I felt tremendous responsibility and pride in doing the work I did when I did it, because  there was an acknowledgement of community stake, partnership and investment with the way  we did our work. Blue state vs. Red Federal policy clashes somewhat helped with the ability to  do the work, above and beyond what the CDC was publishing in those days. We were in a group  of about 18 physicians and scientists writing policy and guidance from a variety of lived  experiences. I contributed heavily as a physician of color and made some of my first few friends  in Oregon working in POC predominant teams as the scientific liaison to state based community  engagement work. I was publicly shamed and ridiculed on the internet by trolls and those at  odds with the state’s policies that emphasized community action and non- pharmacologic  interventions to keep everyone safe from a new, scary and unpredictable threat. Yet through all  this, I persisted.

I ended up leaving my position in early 2022 when after more than a year of conflicting  policies, shifting narratives, the politicized CDC influence on state-based policy making was too  great and overrun by individualistic public health policies to an airborne pathogen. For  something as contagious as COVID-19 and with ongoing high mortality and even higher  morbidity, an individualistic approach just serves to marginalize the few- the disabled, the  elderly, the chronically ill, and really a lot of female bodied people without any of the above  conditions with the disproportionate and increasing toll of long Covid in all these populations.

Out of concern for my own safety and to avoid new disability, I have continued to avoid  getting infected. These days it has been getting increasingly difficult. I spent the 6+ years of my  medical training suppressing and coping with a moderately disabling condition to know how  terrible it was to feel even moderately disanled compared to peers. A friend even casually  mentioned one day that I was a 27 year old in a 40 year old body. Ableism exists and even worse  so for people in the health professions. I also don’t have the luxury to assuming that my family  with chronic illness including immunosuppression will survive repeat COVID infections without  worsening of their chronic conditions, or loss of their transplant organ.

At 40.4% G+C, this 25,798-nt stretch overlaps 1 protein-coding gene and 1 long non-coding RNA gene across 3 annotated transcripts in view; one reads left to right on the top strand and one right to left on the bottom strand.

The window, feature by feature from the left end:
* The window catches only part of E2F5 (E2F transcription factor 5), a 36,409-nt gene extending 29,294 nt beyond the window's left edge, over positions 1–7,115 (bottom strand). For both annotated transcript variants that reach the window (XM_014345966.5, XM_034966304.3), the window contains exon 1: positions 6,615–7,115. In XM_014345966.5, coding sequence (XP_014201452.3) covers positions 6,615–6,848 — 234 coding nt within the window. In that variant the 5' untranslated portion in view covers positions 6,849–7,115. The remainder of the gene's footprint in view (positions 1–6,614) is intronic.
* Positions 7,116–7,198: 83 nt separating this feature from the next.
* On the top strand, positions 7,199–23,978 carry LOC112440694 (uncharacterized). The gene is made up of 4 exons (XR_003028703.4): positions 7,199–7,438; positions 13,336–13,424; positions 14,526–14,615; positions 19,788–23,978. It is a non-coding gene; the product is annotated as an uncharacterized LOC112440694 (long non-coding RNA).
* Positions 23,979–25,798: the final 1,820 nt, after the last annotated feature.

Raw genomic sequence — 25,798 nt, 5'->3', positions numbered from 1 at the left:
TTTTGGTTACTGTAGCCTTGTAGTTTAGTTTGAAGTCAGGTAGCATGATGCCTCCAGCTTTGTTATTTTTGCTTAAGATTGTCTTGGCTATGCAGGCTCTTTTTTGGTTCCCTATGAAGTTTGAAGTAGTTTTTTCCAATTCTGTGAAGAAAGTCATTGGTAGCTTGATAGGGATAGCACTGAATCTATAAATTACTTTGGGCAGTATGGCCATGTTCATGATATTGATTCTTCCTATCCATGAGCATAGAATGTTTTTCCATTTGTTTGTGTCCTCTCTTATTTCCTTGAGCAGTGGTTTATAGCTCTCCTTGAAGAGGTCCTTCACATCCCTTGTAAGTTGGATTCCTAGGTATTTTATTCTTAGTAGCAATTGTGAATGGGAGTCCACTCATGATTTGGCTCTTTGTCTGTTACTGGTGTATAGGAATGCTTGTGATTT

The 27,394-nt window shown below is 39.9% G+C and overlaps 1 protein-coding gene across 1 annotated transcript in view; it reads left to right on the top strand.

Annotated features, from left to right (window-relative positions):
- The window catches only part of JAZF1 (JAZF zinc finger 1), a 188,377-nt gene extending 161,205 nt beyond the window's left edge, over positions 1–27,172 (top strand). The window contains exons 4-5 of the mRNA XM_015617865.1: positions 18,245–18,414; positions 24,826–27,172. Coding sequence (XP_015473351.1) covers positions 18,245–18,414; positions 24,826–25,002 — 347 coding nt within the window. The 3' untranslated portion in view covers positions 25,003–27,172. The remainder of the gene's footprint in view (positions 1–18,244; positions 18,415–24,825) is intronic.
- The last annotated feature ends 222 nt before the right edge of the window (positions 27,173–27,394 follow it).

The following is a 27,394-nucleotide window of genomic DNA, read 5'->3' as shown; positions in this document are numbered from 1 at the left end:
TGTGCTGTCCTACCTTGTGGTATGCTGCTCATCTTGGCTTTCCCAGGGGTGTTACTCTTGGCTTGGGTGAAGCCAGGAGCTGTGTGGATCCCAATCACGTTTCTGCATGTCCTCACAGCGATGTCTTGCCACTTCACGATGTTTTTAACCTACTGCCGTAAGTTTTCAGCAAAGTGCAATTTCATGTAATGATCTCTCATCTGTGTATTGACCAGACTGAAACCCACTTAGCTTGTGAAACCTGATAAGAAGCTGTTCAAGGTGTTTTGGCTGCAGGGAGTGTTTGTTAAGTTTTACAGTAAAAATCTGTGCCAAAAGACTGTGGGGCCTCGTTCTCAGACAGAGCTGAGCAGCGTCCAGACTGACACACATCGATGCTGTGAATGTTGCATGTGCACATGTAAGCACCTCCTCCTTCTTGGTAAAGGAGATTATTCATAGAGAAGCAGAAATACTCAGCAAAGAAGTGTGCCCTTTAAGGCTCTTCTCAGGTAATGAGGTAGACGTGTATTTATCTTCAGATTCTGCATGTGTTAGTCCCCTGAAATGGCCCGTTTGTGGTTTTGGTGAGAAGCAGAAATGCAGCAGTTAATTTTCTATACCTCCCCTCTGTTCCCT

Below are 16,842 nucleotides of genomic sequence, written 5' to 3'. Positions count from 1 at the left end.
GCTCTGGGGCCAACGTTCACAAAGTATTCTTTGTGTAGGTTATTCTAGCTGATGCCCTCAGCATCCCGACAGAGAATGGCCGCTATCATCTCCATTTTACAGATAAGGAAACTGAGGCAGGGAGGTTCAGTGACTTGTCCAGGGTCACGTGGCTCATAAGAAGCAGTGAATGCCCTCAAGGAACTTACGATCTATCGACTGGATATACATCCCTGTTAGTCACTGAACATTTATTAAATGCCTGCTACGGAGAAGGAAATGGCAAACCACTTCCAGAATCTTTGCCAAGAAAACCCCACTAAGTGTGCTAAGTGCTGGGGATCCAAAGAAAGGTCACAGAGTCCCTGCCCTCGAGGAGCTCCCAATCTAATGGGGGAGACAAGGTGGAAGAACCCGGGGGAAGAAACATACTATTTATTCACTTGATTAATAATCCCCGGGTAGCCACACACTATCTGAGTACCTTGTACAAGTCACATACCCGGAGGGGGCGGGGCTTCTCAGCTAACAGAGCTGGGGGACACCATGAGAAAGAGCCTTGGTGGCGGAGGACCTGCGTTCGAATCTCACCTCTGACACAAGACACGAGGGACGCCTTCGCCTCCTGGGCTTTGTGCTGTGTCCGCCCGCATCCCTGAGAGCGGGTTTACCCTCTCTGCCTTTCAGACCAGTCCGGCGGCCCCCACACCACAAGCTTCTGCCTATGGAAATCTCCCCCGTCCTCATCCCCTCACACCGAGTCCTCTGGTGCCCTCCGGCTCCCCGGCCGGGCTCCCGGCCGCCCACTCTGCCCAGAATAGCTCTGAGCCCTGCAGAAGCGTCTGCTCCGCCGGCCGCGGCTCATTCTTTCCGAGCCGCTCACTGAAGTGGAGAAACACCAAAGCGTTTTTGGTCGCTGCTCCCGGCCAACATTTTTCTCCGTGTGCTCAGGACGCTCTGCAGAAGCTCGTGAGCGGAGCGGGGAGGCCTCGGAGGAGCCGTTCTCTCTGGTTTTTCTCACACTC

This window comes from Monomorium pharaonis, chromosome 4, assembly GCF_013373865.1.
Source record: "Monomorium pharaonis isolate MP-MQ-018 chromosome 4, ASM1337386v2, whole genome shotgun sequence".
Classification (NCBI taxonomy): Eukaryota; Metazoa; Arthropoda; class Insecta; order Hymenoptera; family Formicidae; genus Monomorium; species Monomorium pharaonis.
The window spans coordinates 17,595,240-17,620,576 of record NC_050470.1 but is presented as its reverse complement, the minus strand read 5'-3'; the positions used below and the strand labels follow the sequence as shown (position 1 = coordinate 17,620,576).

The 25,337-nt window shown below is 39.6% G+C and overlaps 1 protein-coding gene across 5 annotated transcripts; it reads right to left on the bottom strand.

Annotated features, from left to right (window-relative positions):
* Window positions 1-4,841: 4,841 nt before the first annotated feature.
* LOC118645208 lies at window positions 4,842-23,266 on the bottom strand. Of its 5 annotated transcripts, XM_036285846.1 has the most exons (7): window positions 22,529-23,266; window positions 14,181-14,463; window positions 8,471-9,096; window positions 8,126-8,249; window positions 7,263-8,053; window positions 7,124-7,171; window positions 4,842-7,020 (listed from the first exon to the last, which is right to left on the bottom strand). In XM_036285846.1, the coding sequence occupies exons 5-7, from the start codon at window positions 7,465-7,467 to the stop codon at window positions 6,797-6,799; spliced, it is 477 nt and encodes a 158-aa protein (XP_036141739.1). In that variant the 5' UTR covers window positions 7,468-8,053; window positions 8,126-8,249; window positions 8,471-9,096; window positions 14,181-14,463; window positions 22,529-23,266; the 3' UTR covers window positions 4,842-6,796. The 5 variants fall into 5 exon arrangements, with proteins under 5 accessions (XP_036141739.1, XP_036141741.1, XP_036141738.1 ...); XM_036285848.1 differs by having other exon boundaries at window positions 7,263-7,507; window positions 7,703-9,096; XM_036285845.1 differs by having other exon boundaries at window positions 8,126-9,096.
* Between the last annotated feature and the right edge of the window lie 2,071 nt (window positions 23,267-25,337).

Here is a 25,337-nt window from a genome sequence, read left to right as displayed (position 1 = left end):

Since COVID-19 continues to kill 1.5 times as many people as seasonal influenza, and  maim even more even in the times of Omicron sublineages, I don’t have the choice to ignore it.  Ignoring it could potentially risk my livelihood, my intellectual ability, including the brain that  got me through years of medical school, and the physical ability that allows me to enjoy life  without pain and restriction.

As an extrovert, my life has changed dramatically. Negatively? Not necessarily. I’m  selective with my friendships, I have stopped seeing a lot of my friends who have moved on  mostly because of dismissive or slighting comments, and unwillingness to make  accommodations to see me. My life is full of outdoor patios, and masked brief indoor outings  here in the states. I have traveled and continue to travel with my partner- albeit in lower  frequency than pre 2020 – in fit tested n95 respirators. I got to go to Japan to experience life in a collectivist society, even if for a brief while, earlier this year. My respirator kept me safe, as did  community masking through all kinds of crowded venues.

The costs of my life are that I know more, and care more about chronic illness and the  dangers of reinfection. Much more than my immediate family, my partner and oftentimes some  healthcare providers. That’s been a side effect of always staying appraised and up-to-date on  this virus and its accompanying set of illnesses. It’s a burdensome role, shared by many other  new branded COVID experts, even larger of a burden for those studying long COVID, those  studying end organ system and immunologic impacts, who then have to share this data with the  public. It’s a tremendous moral injury to be a caregiver of people and of populations in these  times.

I returned to clinical practice for a short while between policy changes, for a half day per  week from the summer of 2021 to 2022. I had a mostly substance use reduction based practice  and felt uncomfortable in increasing workloads of COVID-19 positive patient care that I knew  were upcoming especially with increasing community transmission. However, with societal  reopening and the end of the mask mandate on transit, my commute on crowded max trains  got increasingly uncomfortable, and especially so during times of high community transmission.  I left in-person clinical practice, a year after I had re-entered it. I feel increasingly reluctant to  return especially with the loss of universal masking in healthcare settings even more recently.  Unfortunately, this virus is not at a virulence that I can tolerate workplace exposures without  reasonable mitigation. Despite some personal and group based advocacy I engaged along with  others, mostly disabled, suffering from long COVID, or other chronic illness that puts them at  risk, we failed to achieve a stay on healthcare masking. I have been lucky enough to not require  frequent healthcare services for myself during this period of sustained viral infectivity and  severity combined with falling mitigations. But these compounded losses as a healthcare  provider, I will grieve for longer, and more deeply than some of my other social and community  losses where I could rebuild and forge new connections from the small but still strong  community of people who care about community caring, love, support and wellness.